Truth is what we’re best known for and I’d like to start this off with an honest one: Testament: The Order of High Human is expected to be perfect and is not. It is a beautiful, gorgeous game with deep lore and very fun puzzles with some decent combat. It has an old school scrappy developer vibe to it that makes a lot of old games endearing with graphics that appeal to the modern eyes.
We don’t use numerical rankings because it’s sitting on 6/10 on Steam right now and is at “All Reviews: Mixed” on a sample size of roughly ~20. I don’t think games that have the artistic depth that Testament does deserve to be put on a numerical scale where anything below 8 is a waste of your money. There’s an audience out there for Testament who love this style of game and when it comes to what that style is, it does it exceedingly well.
An Esoteric Blockbuster
Testament: TOHH or let’s just go with Testament is an old-school style RPG do it all game with really deep lore and great graphics. The issue is that this genre of game is always, always historically scrappy and ambitious but doesn’t deliver equally on everything. Much like Gordon Ramsay waltzing into a restaurant with too much on the menu, games like Testament offer much more than they can deliver with their team of 15 people and six years.
Yet, that’s… the game? That’s the genre! That’s what the game is entirely focused on and even intentional in how it approaches things. It’s a throwback to the days of Might and Magic VI: The Mandate of Heaven when the ambitiousness of the game meant more than the perfection of each and every mechanic. The large scope and vast wealth of different content to do was what made M&M VI such a strong game and reviewed so well across the board.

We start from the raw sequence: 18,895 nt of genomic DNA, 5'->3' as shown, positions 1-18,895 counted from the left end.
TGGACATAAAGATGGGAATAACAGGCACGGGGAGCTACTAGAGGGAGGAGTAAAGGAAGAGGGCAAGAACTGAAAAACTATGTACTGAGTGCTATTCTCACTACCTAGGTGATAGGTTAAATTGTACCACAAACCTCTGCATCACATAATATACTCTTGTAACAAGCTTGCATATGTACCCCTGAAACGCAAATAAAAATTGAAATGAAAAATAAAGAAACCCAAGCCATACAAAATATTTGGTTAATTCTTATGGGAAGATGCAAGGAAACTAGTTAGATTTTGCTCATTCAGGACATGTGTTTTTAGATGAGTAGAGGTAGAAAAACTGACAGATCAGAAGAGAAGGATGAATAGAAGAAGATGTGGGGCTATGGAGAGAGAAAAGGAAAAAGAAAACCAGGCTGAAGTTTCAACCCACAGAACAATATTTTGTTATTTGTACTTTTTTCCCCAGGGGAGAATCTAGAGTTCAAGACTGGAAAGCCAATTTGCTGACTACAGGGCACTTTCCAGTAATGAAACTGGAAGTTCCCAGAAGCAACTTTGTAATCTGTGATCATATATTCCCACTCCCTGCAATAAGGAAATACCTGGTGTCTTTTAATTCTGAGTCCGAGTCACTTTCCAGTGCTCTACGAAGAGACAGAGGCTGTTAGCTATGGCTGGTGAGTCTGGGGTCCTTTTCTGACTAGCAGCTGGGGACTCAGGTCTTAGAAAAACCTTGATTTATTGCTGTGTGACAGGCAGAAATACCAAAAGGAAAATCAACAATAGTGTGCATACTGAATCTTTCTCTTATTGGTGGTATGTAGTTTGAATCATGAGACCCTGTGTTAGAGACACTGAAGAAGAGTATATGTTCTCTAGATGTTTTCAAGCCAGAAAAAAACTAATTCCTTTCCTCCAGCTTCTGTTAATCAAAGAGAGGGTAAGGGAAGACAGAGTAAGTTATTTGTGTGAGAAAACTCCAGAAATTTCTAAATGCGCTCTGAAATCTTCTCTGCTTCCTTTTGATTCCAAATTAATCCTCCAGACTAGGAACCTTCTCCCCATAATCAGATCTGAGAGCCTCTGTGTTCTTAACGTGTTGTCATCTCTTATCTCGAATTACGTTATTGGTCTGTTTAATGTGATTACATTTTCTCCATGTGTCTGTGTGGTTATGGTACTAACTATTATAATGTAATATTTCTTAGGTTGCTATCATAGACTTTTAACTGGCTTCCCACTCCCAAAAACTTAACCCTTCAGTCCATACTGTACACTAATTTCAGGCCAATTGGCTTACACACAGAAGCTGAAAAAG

Testament has a lot of combat, platforming with puzzles, hard puzzles and hard combat. The combat isn’t designed to be easy or intuitive, it’s designed to make you work around the combat system itself to accomplish the goal. A specific feature of the old school type of game that it aims to emulate.
Testament’s Graphics, Lore and Gameplay
The game is very pretty. The lore is actually quite deep and the developers poured a lot of love into the story. The gameplay contains a lot and excels when it’s doing something unique. The light puzzles are really cool and a lot of fun. Combat is a system of trial and error and quite frustrating, but it feels like a design choice more so than anything else – some things are unbalanced, some are balanced and I kind of dig that vibe.
There’s a ton of depth and the wheel is kind of cool and has a throwback retro angle to it.
Testament’s Sound and Voice Acting
Actually, really neat. The dragon in the game is probably my favorite voice actor, but the soundscape, sound score and the voice acting are all on par for the game. The microphone quality of the audio capture is quite nice (there’s no cheap mic noises) and the voice actors are passionate about their delivery.
Some spell effects get annoying when there’s a ton of them on the screen, but that’s kind of charming.
For a game made by such a small team and with so many cool features, in a neat setting I’d say definitely give this game a try if you’re into first person RPGs that have a lot of fiddling around to do and a lot of exploration. If you want a buttoned up, perfect first-person RPG, look to Bethesda.
However, if you want a unique story and something completely different, Testament is definitely worth a look. You’ve got a 10+ hour adventure with jumping over lava, fighting massive golems,
This review was done pursuant to our review policy. We were provided a key for the game, but have had no direct communication with the developer as of publication of the review.